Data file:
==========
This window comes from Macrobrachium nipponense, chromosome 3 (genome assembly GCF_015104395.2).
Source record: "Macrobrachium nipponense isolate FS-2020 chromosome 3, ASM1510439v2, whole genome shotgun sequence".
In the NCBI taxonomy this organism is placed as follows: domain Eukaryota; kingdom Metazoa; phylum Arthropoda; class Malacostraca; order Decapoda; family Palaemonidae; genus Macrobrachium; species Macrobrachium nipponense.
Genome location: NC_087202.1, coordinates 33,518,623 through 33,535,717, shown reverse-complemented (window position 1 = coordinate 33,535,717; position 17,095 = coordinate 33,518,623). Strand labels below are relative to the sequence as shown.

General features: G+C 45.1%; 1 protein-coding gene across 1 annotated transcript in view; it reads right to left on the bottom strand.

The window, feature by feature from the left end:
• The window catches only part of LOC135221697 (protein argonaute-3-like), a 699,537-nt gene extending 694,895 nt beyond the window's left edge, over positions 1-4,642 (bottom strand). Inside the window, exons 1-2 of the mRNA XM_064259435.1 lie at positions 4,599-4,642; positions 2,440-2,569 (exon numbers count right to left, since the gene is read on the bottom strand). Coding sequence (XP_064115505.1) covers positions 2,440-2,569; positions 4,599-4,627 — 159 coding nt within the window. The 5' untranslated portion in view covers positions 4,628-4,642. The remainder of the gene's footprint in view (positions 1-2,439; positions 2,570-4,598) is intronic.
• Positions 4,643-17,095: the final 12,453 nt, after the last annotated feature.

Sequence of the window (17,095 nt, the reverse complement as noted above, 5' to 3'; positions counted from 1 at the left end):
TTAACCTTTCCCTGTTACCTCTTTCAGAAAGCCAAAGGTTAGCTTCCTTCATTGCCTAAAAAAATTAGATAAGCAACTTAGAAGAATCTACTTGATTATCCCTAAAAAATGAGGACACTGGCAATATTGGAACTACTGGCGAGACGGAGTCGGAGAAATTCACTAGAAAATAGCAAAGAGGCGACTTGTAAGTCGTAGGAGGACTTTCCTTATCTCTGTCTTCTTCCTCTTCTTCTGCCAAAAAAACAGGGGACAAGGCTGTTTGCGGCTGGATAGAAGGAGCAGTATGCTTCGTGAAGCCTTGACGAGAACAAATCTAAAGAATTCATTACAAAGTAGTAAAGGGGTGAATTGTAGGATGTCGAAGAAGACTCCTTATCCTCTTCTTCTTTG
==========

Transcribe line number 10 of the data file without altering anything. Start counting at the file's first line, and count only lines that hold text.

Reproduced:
TTAACCTTTCCCTGTTACCTCTTTCAGAAAGCCAAAGGTTAGCTTCCTTCATTGCCTAAAAAAATTAGATAAGCAACTTAGAAGAATCTACTTGATTATCCCTAAAAAATGAGGACACTGGCAATATTGGAACTACTGGCGAGACGGAGTCGGAGAAATTCACTAGAAAATAGCAAAGAGGCGACTTGTAAGTCGTAGGAGGACTTTCCTTATCTCTGTCTTCTTCCTCTTCTTCTGCCAAAAAAACAGGGGACAAGGCTGTTTGCGGCTGGATAGAAGGAGCAGTATGCTTCGTGAAGCCTTGACGAGAACAAATCTAAAGAATTCATTACAAAGTAGTAAAGGGGTGAATTGTAGGATGTCGAAGAAGACTCCTTATCCTCTTCTTCTTTG